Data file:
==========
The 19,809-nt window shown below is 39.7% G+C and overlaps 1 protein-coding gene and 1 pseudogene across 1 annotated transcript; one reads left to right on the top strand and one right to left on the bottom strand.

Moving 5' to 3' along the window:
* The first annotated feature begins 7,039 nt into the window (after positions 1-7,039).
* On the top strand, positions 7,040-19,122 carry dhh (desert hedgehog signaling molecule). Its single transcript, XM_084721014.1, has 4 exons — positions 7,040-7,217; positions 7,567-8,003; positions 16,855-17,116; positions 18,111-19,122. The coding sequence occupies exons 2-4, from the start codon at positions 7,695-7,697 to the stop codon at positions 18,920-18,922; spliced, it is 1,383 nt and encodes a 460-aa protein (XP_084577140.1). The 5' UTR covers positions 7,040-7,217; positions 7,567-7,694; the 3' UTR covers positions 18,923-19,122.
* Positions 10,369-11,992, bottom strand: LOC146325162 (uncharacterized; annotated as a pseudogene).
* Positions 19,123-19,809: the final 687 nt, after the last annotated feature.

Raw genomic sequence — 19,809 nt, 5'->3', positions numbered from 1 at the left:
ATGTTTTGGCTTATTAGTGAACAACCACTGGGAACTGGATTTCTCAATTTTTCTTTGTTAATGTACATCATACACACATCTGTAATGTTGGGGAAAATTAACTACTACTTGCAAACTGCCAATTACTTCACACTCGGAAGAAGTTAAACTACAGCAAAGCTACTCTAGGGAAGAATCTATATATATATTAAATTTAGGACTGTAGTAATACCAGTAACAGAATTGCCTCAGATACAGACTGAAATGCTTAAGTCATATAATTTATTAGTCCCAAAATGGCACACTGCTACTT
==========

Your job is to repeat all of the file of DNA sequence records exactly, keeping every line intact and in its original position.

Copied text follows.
The 19,809-nt window shown below is 39.7% G+C and overlaps 1 protein-coding gene and 1 pseudogene across 1 annotated transcript; one reads left to right on the top strand and one right to left on the bottom strand.

Moving 5' to 3' along the window:
* The first annotated feature begins 7,039 nt into the window (after positions 1-7,039).
* On the top strand, positions 7,040-19,122 carry dhh (desert hedgehog signaling molecule). Its single transcript, XM_084721014.1, has 4 exons — positions 7,040-7,217; positions 7,567-8,003; positions 16,855-17,116; positions 18,111-19,122. The coding sequence occupies exons 2-4, from the start codon at positions 7,695-7,697 to the stop codon at positions 18,920-18,922; spliced, it is 1,383 nt and encodes a 460-aa protein (XP_084577140.1). The 5' UTR covers positions 7,040-7,217; positions 7,567-7,694; the 3' UTR covers positions 18,923-19,122.
* Positions 10,369-11,992, bottom strand: LOC146325162 (uncharacterized; annotated as a pseudogene).
* Positions 19,123-19,809: the final 687 nt, after the last annotated feature.

Raw genomic sequence — 19,809 nt, 5'->3', positions numbered from 1 at the left:
ATGTTTTGGCTTATTAGTGAACAACCACTGGGAACTGGATTTCTCAATTTTTCTTTGTTAATGTACATCATACACACATCTGTAATGTTGGGGAAAATTAACTACTACTTGCAAACTGCCAATTACTTCACACTCGGAAGAAGTTAAACTACAGCAAAGCTACTCTAGGGAAGAATCTATATATATATTAAATTTAGGACTGTAGTAATACCAGTAACAGAATTGCCTCAGATACAGACTGAAATGCTTAAGTCATATAATTTATTAGTCCCAAAATGGCACACTGCTACTT